The longer people spend sitting, the more likely they are to die prematurely, regardless of their fitness levels, a finding that has serious public health implications, researchers say.
In the May issue of the journal Medicine and Science in Sports and Exercise, researchers found a greater risk of mortality linked with higher amounts of time spent sitting in more than 17,000 Canadian men and women.
The link held after taking into account physical activity levels outside of work, body mass index, age, sex, smoking and drinking alcohol.
"I don't think it's a very rosy future," said the study's lead author, Claude Bouchard, a retired professor from Quebec City who is now executive director at the Pennington Biomedical Research Center in Baton Rouge, La.
"If we combine that [time spent sitting at work] with the growing prevalence of obesity, it's going to mean that just about every developed society is going to be faced with a health care cost bill that has the potential to bankrupt the finances of all of these developed countries."
In the study, the researchers concluded the results support public health calls to limit sedentary time.
"The findings of the study also support that physicians should counsel patients to not only increase their level of physical activity and maintain a normal body weight but to reduce the amount of time they spend being sedentary in general and sitting in particular."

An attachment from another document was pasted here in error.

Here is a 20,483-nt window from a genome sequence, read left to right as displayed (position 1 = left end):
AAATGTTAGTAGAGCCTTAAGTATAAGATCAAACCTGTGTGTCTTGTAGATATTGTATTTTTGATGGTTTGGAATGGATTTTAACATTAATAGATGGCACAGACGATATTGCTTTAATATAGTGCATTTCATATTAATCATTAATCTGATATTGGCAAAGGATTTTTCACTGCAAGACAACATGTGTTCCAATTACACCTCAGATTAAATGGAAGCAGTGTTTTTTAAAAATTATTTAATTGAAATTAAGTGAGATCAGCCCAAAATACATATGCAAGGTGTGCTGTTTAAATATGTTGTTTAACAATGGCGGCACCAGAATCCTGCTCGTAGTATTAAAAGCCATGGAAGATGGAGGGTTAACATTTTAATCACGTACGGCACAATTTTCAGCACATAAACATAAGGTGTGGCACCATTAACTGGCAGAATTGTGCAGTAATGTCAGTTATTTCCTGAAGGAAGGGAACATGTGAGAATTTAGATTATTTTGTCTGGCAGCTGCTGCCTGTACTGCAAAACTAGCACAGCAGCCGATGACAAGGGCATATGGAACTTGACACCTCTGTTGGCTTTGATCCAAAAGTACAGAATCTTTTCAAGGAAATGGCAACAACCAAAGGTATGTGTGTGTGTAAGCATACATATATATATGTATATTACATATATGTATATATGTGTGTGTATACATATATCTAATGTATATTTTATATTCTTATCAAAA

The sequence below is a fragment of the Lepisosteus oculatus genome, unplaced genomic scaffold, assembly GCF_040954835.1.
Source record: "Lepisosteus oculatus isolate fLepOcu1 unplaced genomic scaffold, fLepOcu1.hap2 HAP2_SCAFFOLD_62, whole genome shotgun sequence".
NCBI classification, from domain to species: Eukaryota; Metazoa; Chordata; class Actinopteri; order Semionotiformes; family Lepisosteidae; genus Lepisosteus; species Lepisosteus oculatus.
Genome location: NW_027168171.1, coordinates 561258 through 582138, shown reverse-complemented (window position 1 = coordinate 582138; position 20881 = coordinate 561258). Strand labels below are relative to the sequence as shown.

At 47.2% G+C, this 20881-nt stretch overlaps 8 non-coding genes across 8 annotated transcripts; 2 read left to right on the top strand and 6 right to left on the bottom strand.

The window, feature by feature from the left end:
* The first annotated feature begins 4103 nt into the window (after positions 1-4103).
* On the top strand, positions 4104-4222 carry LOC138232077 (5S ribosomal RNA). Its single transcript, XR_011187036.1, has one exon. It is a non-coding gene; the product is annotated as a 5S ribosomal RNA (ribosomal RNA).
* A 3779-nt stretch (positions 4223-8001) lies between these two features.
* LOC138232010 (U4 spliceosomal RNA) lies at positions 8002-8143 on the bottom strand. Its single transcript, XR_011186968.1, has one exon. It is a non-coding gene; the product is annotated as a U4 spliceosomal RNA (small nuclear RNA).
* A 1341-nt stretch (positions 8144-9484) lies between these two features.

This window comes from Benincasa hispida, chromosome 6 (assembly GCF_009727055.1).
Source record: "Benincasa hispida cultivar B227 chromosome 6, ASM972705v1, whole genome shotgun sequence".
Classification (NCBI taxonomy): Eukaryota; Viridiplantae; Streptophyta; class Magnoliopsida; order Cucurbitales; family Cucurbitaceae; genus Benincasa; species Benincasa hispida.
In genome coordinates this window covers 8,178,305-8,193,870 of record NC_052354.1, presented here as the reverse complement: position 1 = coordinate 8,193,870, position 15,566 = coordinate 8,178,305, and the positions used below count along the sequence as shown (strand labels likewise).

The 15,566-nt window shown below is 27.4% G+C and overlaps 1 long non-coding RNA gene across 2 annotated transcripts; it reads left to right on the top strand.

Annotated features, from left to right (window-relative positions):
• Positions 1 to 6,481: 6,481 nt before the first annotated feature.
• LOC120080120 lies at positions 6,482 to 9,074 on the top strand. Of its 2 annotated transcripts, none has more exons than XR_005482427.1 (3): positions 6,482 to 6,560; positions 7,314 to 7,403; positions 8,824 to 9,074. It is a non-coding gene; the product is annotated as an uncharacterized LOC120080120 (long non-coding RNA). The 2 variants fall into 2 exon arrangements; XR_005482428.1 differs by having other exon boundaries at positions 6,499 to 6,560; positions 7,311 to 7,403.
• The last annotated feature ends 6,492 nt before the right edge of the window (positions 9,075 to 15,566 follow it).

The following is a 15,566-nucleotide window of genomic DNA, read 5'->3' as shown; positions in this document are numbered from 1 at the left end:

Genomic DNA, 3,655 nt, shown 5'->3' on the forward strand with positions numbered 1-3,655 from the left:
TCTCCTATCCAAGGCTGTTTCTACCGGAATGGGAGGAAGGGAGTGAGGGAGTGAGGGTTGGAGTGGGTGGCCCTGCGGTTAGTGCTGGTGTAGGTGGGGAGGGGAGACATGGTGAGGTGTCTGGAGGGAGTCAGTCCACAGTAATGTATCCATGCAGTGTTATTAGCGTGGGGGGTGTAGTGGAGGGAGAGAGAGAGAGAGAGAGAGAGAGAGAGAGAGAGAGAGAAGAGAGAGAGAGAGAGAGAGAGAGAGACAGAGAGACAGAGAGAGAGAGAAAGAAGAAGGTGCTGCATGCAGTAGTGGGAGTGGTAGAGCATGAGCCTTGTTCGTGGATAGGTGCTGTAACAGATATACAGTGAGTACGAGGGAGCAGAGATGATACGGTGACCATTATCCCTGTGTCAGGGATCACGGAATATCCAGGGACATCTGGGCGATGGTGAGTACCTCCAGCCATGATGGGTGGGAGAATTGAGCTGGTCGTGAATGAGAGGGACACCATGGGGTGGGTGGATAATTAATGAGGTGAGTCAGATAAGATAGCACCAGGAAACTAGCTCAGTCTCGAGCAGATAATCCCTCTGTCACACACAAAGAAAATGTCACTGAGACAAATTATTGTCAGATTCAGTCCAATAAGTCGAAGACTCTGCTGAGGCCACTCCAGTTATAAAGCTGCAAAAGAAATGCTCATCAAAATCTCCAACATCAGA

Participants who were classified as active (getting at least 30 minutes of moderate-intensity physical activity such as brisk walking five days a week) had a lower overall risk of mortality over the 12 years of follow up, the team found.
Only five per cent of Canadian adults compensate for the time they sit at work through exercise. Even among this group, the risk of premature death escalated depending on the amount of sedentary time in their day.
Walk away from your seat
The mortality risk was 1.54 times higher among those who spent almost all of the day sitting compared with those who spent almost no time sitting, the researchers found.
During the 12 years of follow-up, 1,832 deaths were recorded, including 759 from cardiovascular disease, 547 from cancer and 526 from other causes.
The link between time spent sitting and higher risk of mortality applied only in the case of the cardiovascular deaths and deaths overall but not those from cancer.
The finding is important since researchers suspected that deaths related to sitting would occur through cardiovascular disease.
Laboratory studies suggest that time spent sitting is associated with major disturbances in how the body metabolizes fuels such as glucose and lipids, Bouchard noted.
Taking breaks from sitting helps to normalize this physiology, he added.